16. Bernd Alois Zimmermann, Concerto for Violin and large orchestra (1950)
      A musical commentary on the war and atrocities the composer lived through as a young man in Germany. This is especially clear in the second movement, a long Fantasia that contains an echo of the Apocalypse through quotes of the Dies Irae - after Hiroshima, humans now had the power to destroy the whole planet in their hands. The movement juxtaposes broad, expressive gestures, explosive outbursts and moments of the utmost lyrical intensity.
      Recording listened to: Hans Maile with the Radio-Symphonie-Orchester Berlin conducted by Alexander Sander on Koch-Schwann (with violin concertos by Hartmann and Egk).

      14. Frank Martin, Concerto for Violin and Orchestra (1951)
      Frank Martin's expressive violin concerto has a mysterious, fairytale-like mood, in part inspired by the Swiss composer's fascination with Shakespeare's The Tempest. It is a beautiful lyrical work. The opening orchestral tutti instantly establishes a magical atmosphere, "an amalgam of impressionism, jazz, modal harmony, and a touch of twelve-tone technique." This movement, Allegro tranquillo, leads to a brilliant orchestral climax after which the unaccompanied violin plays a soliloquy. The Andante molto moderato is songful, but with much darker tonal colors. At the end the soloist floats serenely aloft. The concluding Presto is an exuberant display of high-tensioned energy, swept on by a hard-driven soloist.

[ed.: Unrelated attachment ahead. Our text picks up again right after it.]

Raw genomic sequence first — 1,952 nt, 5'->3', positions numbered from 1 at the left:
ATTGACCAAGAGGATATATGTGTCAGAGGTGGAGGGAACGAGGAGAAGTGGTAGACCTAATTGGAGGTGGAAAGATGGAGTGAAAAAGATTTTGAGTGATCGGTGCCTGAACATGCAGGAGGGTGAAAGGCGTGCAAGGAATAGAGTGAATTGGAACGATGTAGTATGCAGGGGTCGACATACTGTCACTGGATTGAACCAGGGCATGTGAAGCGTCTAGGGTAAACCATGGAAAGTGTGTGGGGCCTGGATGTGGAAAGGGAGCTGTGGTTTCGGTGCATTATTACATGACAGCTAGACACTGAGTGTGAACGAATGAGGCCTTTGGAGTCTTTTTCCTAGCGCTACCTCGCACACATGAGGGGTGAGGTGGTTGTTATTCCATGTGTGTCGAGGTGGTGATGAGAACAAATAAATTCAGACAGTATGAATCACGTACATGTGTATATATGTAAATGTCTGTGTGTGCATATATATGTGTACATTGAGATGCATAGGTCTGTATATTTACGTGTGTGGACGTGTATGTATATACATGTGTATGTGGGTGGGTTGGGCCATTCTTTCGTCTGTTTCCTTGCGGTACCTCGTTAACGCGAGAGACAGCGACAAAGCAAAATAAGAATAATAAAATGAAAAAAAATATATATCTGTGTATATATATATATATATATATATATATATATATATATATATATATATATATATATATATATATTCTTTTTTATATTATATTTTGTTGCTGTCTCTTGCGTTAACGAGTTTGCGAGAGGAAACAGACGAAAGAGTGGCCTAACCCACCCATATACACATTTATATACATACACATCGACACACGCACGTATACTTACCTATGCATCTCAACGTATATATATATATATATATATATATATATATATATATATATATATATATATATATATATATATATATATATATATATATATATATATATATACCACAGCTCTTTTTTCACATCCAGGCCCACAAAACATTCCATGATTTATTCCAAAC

Recording listened to: Wolfgang Schneiderhan with Orchester Symphonique de la Radio Luxembourg conducted by Frank Martin on Jecklin (with piano concerto).

      15. Mieczysław Weinberg, Violin Concerto in G Minor Op 67 (1960)
      A massive work in which the soloist plays almost non-stop, more like an orchestral work with obbligato violin. The opening Allegro with its rhythmically obsessive theme is in sonata form. The second theme has a refined accompaniment from celesta and harp. The Allegretto is the only movement where the soloist is initially silent. The Adagio has a dreamy melodiousness and the Allegro risoluto has the character of a dance. It ends by quoting from the first movement and then sinks away in pianissimo. A little-known, but fabulous concerto.
      Recording listened to: Leonid Kogan with Moscow Philharmonic Orchestra conducted by Kirill Kondrashin on Olympia (with Fourth Symphony).

      16. Alfred Schnittke, Violin Concerto No 3 for violin and chamber orchestra(1978)
      Alfred Schnittke (1934-1998) challenged audiences with his music, which ranges in influences from Russian Orthodox church music to uncompromising atonality. The Third Violin Concerto starts with a cadenza by the soloist. In the first and second movements Schnittke only uses the thirteen wind instruments of the chamber orchestra; the strings only start playing in the third movement and then gradually replace the wind instruments. There are different influences at work in the concerto: Russian Orthodox church music in the closing chorale of the first and third movements and German Romanticism in the forest music at the start of the third, music which directly quotes Schubert and Mahler. There is also the atonal idiom of the chromatic intervals that sometimes produce twelve-note themes but never twelve-note rows. The interaction between these musical worlds is not subjected to any structural principle - Schnittke just follows his ear. He has, he says, been long interested in the interplay between tonality and atonality. The three movements of the concerto (slow-fast-slow) are played without a break.
      Recording listened to: Gidon Kremer with the Chamber Orchetra of Europe on Teldec (complete violin concertos).

      17. Sofia Gubaidulina, Offertorium, Concerto for Violin and Orchestra (1980)